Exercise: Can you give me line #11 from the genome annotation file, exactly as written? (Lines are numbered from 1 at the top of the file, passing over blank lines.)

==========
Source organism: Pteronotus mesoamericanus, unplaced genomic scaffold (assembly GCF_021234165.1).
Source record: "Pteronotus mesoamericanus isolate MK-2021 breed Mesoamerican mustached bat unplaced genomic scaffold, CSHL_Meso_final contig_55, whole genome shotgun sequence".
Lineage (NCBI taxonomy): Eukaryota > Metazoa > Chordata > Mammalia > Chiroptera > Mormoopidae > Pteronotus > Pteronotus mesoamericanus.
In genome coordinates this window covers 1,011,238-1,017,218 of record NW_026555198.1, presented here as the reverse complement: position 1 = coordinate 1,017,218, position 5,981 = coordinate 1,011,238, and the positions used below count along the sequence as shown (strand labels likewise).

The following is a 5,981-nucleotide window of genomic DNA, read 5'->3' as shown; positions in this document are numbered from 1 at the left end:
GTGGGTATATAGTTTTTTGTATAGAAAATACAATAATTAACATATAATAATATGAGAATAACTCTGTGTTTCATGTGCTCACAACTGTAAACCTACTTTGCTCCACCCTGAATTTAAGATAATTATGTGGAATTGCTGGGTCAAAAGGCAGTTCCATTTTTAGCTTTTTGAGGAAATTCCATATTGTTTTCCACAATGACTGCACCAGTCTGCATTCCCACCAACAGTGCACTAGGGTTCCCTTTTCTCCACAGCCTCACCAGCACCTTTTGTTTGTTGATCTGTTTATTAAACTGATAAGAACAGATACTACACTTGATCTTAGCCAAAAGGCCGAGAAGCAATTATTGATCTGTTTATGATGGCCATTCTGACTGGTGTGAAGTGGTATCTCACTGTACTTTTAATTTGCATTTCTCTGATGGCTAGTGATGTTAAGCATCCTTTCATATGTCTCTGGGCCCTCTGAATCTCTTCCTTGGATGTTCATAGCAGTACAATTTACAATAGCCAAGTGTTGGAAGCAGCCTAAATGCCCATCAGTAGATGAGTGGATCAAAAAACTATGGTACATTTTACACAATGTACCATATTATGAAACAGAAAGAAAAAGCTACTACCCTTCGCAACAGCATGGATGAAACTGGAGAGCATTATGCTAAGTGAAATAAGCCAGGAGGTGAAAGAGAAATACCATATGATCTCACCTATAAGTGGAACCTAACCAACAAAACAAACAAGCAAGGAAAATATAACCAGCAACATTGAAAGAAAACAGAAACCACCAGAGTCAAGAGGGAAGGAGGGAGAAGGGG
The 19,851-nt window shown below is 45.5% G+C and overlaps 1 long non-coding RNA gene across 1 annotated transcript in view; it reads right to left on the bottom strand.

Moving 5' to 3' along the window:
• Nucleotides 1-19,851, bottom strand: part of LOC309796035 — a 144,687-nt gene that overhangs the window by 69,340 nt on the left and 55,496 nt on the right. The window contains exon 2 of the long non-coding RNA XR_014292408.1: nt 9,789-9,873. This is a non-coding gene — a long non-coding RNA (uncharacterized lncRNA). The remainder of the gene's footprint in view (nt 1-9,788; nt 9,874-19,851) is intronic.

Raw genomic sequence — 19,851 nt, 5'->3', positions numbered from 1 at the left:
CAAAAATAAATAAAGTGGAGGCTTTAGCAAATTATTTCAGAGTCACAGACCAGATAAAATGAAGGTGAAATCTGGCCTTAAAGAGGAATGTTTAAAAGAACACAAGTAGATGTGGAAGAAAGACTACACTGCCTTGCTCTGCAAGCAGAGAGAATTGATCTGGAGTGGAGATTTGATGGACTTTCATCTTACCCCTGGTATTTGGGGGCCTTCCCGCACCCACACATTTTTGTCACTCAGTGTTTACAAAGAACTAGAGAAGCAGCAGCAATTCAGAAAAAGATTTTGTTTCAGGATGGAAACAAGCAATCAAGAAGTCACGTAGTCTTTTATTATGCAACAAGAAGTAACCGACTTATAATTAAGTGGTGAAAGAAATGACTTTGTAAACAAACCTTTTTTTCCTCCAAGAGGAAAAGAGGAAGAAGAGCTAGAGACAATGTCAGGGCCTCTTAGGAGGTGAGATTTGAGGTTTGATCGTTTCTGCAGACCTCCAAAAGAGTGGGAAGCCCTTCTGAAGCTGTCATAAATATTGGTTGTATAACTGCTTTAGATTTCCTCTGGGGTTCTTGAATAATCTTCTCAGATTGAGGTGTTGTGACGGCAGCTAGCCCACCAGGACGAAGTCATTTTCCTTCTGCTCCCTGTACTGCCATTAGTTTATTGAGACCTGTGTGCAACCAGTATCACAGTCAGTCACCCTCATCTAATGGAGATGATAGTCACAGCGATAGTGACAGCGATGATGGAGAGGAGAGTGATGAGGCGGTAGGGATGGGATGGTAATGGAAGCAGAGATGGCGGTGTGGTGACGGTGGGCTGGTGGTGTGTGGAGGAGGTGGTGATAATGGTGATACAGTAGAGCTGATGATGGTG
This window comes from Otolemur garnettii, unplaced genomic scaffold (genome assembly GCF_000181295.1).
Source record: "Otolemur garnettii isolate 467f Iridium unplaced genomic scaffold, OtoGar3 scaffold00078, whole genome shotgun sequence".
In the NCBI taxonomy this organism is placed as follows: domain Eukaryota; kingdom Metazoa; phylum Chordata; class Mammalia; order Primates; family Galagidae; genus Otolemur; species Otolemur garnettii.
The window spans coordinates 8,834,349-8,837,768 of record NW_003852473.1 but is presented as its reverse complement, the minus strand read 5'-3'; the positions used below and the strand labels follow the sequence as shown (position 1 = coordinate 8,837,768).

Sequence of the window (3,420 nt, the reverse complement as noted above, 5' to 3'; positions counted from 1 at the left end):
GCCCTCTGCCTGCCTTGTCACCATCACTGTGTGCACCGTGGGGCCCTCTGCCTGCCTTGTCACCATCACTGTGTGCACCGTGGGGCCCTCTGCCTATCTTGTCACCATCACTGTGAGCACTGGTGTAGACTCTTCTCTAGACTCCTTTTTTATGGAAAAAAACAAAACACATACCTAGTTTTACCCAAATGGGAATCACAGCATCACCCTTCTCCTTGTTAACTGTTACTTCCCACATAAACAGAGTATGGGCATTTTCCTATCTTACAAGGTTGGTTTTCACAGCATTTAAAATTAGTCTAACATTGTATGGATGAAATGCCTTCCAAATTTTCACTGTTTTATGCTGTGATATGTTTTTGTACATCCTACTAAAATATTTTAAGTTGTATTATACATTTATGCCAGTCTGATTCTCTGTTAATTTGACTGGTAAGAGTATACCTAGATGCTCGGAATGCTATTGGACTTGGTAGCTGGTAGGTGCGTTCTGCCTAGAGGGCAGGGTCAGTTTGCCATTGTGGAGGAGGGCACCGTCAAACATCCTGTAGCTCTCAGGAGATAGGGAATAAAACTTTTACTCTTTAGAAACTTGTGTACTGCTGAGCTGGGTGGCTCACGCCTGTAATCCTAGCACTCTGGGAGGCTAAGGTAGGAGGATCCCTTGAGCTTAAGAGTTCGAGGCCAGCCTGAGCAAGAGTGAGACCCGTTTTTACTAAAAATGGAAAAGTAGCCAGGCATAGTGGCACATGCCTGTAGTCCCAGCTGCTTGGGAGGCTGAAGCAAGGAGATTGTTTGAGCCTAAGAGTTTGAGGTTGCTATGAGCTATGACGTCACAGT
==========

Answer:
CAAAAATAAATAAAGTGGAGGCTTTAGCAAATTATTTCAGAGTCACAGACCAGATAAAATGAAGGTGAAATCTGGCCTTAAAGAGGAATGTTTAAAAGAACACAAGTAGATGTGGAAGAAAGACTACACTGCCTTGCTCTGCAAGCAGAGAGAATTGATCTGGAGTGGAGATTTGATGGACTTTCATCTTACCCCTGGTATTTGGGGGCCTTCCCGCACCCACACATTTTTGTCACTCAGTGTTTACAAAGAACTAGAGAAGCAGCAGCAATTCAGAAAAAGATTTTGTTTCAGGATGGAAACAAGCAATCAAGAAGTCACGTAGTCTTTTATTATGCAACAAGAAGTAACCGACTTATAATTAAGTGGTGAAAGAAATGACTTTGTAAACAAACCTTTTTTTCCTCCAAGAGGAAAAGAGGAAGAAGAGCTAGAGACAATGTCAGGGCCTCTTAGGAGGTGAGATTTGAGGTTTGATCGTTTCTGCAGACCTCCAAAAGAGTGGGAAGCCCTTCTGAAGCTGTCATAAATATTGGTTGTATAACTGCTTTAGATTTCCTCTGGGGTTCTTGAATAATCTTCTCAGATTGAGGTGTTGTGACGGCAGCTAGCCCACCAGGACGAAGTCATTTTCCTTCTGCTCCCTGTACTGCCATTAGTTTATTGAGACCTGTGTGCAACCAGTATCACAGTCAGTCACCCTCATCTAATGGAGATGATAGTCACAGCGATAGTGACAGCGATGATGGAGAGGAGAGTGATGAGGCGGTAGGGATGGGATGGTAATGGAAGCAGAGATGGCGGTGTGGTGACGGTGGGCTGGTGGTGTGTGGAGGAGGTGGTGATAATGGTGATACAGTAGAGCTGATGATGGTG